But please know, that in my quiet time this morning I've come to a different place.

Shortly after I wrote my last post I emailed my pastor saying, "[my good friend] would probably be reminding me that it's the evil one getting me down. He likes to attack at times when he feels his own work most threatened. I need to fix my eyes on Jesus and remember how He suffered but did not give up. He died and rose again. And I must rise again - up from the death - the lifelessness and emptiness of depressed feelings. I must take God's hands and arise again - up from what was like a death bed last night. There's work to be done. Yes, I'm reaching for God's hand this morning."

My pastor has often quoted Philippians 3:10-11, his life verses - something I've in the past had a lot of trouble understanding. But this morning I fully understand them:
I want to know Christ and the power of his resurrection and the fellowship of sharing in his suffering, becoming like him in his death, and so, somehow, to attain to the resurrection from the dead.

Depression - not self-centeredness

I dived down into the depressed part of my cycle last night. And all I could think of was a wish to die - how I would like to end it all.

Self-centered? Some people would say so. But how can you be otherwise when you can't think of the possibility of living beyond this moment in time? When you can't bear the thought of continuing this life. It has become too hard.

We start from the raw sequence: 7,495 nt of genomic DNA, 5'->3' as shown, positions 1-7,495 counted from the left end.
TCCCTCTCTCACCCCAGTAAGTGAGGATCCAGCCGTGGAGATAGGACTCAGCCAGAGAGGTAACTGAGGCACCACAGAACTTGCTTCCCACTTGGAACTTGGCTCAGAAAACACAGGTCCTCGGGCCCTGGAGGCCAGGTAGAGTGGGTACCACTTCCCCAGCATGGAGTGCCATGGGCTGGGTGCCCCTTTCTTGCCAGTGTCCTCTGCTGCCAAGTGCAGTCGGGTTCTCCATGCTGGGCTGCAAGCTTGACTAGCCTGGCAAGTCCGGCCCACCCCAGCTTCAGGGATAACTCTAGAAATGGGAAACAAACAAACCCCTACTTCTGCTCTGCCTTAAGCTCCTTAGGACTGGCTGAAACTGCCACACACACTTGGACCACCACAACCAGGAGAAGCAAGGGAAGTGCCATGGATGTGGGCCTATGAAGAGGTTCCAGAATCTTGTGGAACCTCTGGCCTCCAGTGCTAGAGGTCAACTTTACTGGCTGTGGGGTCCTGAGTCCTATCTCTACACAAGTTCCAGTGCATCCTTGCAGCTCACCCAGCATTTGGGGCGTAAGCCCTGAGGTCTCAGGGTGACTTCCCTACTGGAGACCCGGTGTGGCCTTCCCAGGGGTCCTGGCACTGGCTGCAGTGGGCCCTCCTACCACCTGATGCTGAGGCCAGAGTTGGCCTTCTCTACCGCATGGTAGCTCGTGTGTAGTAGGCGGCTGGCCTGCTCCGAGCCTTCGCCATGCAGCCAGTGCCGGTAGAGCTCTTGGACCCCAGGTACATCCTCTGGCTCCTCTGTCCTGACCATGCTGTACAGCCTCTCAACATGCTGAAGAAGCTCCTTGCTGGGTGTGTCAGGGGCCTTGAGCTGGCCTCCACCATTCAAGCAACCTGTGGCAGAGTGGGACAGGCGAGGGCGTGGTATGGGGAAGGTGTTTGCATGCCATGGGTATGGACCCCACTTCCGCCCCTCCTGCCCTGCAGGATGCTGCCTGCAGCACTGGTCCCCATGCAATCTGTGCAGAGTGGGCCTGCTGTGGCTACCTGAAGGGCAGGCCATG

And yet, earlier in the day I made special brownies that my celiac friend will be able to eat. And I looked forward to surprising her with them today. It's not like all I think about is myself. I also coached an immigrant in English conversation, talking lots about her - not just myself.

No. I don't think it's self-ceneteredness that is bringing me down. I don't think other-centeredness is preventing me from going there. The moods come - unbidden.

Last night all I could think of was how I would like to swallow a bottle of pills and just go to sleep forever. I'm tired. Tired of the constant ups and downs. I want to get off the roller coaster.

Today - thank God - I'll be seeing my counselor, a Christian. Finally someone who I can talk with about this. Someone who's a Christian.